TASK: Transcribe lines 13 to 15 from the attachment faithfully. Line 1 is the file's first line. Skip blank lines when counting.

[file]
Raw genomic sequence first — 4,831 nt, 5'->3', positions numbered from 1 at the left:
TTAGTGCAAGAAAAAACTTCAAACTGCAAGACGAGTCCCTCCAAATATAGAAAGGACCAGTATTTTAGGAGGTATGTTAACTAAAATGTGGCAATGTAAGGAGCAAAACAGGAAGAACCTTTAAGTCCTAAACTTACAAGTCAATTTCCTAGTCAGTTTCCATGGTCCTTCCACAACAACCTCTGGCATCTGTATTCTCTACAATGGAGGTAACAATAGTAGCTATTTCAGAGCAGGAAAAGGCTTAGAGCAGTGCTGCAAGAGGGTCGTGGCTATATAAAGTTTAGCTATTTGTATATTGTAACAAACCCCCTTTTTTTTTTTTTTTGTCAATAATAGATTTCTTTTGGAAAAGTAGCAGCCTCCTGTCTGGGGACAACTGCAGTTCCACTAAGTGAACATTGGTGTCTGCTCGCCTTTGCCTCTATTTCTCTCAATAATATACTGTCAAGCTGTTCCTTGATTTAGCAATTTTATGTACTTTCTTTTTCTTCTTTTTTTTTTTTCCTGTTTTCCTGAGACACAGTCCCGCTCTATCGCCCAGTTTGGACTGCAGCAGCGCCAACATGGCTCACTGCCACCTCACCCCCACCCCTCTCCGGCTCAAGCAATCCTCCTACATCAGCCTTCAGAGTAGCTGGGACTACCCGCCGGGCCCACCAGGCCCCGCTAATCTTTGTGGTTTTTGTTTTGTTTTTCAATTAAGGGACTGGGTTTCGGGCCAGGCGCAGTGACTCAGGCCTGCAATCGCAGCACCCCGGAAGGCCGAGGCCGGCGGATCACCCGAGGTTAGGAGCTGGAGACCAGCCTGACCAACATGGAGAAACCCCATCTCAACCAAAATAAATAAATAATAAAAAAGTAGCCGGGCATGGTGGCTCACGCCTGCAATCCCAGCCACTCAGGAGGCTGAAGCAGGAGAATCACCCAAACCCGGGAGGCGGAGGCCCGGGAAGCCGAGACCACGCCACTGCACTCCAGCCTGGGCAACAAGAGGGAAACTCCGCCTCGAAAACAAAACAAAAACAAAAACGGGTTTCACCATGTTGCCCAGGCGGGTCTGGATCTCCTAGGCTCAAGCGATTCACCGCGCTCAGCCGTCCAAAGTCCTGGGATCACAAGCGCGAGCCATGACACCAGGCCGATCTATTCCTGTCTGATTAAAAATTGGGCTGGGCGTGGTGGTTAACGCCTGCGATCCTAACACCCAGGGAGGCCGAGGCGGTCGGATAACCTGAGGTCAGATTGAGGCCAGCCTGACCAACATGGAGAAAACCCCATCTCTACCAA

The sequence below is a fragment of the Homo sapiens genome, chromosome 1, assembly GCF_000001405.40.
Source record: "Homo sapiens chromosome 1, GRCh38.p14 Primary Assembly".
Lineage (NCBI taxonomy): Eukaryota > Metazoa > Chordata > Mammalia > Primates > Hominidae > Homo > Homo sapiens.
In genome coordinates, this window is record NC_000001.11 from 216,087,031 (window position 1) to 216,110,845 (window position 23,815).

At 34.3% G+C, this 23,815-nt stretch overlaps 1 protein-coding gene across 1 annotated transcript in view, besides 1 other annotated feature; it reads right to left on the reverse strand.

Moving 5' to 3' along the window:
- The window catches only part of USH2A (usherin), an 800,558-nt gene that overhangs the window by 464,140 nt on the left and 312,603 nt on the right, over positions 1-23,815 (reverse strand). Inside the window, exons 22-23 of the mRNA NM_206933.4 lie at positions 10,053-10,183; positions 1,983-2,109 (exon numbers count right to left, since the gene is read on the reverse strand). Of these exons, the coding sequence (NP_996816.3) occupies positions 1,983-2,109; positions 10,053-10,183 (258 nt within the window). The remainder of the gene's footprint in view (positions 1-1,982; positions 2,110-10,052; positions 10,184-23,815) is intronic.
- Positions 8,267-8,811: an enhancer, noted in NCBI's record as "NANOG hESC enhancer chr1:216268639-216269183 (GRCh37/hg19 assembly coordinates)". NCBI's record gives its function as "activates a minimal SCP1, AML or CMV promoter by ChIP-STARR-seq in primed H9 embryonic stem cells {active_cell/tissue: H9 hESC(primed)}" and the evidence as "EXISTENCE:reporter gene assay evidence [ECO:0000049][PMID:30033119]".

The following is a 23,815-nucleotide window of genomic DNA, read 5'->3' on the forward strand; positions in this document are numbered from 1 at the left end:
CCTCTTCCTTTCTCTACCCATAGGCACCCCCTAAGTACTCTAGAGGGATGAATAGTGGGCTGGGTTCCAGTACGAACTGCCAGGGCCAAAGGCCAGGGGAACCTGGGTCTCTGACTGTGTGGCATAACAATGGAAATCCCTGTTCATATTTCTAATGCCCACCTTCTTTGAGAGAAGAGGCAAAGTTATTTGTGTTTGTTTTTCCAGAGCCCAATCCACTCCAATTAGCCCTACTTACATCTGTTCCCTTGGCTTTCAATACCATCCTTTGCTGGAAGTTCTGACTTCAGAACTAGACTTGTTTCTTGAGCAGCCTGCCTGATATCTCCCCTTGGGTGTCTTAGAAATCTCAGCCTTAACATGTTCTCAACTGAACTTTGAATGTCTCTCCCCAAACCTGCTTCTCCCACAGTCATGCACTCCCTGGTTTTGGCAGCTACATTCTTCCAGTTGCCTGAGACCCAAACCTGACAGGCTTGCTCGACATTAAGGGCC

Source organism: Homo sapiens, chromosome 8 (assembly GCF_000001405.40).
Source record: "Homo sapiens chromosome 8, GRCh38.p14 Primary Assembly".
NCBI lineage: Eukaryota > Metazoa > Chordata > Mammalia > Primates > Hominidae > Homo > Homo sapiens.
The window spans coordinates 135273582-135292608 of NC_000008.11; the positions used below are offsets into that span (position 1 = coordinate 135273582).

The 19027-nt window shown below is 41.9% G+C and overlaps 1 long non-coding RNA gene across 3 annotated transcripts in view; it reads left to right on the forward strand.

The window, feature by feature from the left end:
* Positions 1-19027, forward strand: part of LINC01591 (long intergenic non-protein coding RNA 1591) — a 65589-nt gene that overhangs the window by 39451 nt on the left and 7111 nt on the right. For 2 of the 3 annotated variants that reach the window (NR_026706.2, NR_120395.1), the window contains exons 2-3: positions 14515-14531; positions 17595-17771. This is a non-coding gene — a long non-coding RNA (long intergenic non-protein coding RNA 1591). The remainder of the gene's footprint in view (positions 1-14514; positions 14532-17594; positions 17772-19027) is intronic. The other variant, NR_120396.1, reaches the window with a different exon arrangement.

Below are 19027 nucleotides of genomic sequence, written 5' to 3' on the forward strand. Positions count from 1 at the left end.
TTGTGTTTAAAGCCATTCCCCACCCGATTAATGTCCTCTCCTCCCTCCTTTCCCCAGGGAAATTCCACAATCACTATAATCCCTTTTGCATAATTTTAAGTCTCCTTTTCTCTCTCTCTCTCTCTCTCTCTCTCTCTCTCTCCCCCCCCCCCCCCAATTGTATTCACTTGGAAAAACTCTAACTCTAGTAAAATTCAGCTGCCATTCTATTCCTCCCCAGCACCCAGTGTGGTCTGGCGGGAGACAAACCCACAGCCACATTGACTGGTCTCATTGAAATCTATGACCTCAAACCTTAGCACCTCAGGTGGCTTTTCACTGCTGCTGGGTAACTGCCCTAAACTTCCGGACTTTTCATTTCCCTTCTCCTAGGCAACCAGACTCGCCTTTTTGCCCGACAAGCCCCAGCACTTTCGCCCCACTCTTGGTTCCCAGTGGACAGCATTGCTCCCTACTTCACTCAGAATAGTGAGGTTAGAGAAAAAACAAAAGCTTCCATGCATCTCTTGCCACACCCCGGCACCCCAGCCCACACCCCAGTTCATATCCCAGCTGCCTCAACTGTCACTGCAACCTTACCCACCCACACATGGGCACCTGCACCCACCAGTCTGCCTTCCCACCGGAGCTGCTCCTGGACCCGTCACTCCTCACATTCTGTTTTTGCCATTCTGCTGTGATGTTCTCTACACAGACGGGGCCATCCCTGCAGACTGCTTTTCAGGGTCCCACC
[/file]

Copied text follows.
Source organism: Homo sapiens, chromosome 8 (assembly GCF_000001405.40).
Source record: "Homo sapiens chromosome 8, GRCh38.p14 Primary Assembly".
NCBI lineage: Eukaryota > Metazoa > Chordata > Mammalia > Primates > Hominidae > Homo > Homo sapiens.